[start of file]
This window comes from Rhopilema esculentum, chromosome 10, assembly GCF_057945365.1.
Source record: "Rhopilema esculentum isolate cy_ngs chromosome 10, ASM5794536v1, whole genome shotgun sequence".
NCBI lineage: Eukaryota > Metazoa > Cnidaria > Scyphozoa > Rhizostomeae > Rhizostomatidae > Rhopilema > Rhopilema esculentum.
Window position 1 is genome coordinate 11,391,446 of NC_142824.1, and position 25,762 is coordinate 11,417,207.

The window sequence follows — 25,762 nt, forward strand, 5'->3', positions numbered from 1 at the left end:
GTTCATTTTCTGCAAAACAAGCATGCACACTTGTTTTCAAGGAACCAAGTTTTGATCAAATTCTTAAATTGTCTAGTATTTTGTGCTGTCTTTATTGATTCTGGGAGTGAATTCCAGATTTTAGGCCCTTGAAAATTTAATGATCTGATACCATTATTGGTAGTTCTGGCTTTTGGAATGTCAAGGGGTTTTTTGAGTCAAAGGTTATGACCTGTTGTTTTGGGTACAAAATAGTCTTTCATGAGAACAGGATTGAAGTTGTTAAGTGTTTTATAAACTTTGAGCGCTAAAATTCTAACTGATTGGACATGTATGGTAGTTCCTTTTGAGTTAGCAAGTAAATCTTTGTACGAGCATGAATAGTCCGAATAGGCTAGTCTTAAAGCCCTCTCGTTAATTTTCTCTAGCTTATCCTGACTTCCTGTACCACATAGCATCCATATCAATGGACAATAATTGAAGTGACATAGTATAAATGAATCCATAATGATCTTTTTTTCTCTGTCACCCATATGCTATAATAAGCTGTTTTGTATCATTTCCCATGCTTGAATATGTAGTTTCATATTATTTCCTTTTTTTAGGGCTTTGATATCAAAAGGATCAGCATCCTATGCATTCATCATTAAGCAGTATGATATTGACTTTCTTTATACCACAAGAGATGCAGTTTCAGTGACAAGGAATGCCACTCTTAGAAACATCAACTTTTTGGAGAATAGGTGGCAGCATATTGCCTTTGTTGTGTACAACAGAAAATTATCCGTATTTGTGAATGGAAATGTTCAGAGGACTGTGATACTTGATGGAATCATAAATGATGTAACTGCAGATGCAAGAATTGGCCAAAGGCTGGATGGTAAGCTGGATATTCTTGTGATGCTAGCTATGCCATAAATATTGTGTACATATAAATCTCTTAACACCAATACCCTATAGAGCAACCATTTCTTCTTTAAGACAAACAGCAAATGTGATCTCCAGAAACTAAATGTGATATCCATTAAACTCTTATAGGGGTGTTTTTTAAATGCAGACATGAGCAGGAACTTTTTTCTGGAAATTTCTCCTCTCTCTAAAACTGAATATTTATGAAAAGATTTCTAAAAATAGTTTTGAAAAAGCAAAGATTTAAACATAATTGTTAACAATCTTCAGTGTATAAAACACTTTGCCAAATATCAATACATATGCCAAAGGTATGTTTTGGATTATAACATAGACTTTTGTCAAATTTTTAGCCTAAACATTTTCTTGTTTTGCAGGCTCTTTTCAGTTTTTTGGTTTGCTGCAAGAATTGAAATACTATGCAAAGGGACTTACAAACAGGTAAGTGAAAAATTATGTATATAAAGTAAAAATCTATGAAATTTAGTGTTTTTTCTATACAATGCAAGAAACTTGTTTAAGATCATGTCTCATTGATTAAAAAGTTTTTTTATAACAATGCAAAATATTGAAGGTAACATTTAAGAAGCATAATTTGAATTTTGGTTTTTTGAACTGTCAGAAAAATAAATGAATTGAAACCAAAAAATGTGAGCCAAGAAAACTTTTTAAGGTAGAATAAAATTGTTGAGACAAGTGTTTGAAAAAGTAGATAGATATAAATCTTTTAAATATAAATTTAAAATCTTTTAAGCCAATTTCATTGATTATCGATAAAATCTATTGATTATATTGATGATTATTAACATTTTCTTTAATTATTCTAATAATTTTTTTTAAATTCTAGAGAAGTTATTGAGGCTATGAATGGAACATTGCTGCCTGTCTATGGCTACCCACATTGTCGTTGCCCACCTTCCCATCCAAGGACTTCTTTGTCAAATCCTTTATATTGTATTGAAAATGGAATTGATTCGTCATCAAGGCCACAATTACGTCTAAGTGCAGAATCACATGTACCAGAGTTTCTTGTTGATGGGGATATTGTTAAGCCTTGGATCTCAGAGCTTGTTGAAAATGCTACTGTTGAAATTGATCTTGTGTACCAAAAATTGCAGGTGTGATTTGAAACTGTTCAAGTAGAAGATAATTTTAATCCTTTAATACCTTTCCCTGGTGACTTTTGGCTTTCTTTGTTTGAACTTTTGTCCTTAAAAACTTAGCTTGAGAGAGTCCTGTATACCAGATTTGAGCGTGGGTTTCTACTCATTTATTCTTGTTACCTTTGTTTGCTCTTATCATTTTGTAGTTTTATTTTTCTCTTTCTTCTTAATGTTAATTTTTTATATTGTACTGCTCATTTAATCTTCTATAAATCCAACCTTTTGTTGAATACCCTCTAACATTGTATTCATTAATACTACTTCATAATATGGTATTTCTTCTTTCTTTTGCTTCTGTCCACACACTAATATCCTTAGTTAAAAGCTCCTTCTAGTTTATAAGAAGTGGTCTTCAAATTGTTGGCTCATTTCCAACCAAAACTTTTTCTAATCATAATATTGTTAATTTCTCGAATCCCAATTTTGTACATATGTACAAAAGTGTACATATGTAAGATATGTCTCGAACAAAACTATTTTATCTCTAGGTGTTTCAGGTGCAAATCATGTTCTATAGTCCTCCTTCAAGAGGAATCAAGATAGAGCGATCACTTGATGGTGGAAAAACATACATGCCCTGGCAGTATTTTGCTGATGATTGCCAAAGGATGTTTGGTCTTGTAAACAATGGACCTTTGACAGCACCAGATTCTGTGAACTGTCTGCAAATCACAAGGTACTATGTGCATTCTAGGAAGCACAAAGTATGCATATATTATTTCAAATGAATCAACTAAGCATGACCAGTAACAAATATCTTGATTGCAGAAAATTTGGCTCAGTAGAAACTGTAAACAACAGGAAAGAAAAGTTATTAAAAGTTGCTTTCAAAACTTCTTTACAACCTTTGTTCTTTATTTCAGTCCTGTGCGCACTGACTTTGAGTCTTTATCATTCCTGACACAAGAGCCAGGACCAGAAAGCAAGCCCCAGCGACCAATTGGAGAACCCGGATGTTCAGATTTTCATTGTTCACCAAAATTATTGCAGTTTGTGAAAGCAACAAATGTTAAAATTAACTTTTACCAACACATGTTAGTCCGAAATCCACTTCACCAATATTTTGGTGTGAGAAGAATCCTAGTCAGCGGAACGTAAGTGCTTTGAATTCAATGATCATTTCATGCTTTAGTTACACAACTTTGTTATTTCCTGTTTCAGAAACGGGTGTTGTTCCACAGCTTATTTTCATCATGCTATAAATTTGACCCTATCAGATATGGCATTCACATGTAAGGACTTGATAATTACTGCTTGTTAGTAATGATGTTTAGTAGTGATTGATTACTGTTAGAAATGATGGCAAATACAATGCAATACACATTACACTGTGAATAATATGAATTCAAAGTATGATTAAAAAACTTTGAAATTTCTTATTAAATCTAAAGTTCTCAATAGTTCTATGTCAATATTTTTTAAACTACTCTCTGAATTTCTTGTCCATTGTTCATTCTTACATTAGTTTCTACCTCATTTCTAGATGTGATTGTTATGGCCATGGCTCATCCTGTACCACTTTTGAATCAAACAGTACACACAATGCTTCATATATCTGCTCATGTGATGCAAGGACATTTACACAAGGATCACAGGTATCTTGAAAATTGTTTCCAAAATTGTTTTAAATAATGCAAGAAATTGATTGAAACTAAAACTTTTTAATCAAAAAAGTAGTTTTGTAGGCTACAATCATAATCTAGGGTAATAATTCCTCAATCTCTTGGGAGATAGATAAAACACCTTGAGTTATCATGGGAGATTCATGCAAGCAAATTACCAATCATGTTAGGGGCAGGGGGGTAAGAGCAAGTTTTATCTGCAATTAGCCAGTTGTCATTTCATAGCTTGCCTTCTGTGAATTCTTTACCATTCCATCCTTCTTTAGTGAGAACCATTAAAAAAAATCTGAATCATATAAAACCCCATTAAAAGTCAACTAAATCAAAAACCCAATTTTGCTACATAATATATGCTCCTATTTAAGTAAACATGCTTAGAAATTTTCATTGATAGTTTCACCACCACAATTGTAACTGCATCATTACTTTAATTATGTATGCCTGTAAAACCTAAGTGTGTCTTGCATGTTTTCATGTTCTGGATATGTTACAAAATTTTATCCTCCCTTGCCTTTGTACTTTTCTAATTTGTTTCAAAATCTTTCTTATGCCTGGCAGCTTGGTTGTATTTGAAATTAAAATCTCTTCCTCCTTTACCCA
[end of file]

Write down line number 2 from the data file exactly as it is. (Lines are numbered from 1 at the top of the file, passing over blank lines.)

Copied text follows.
Source record: "Rhopilema esculentum isolate cy_ngs chromosome 10, ASM5794536v1, whole genome shotgun sequence".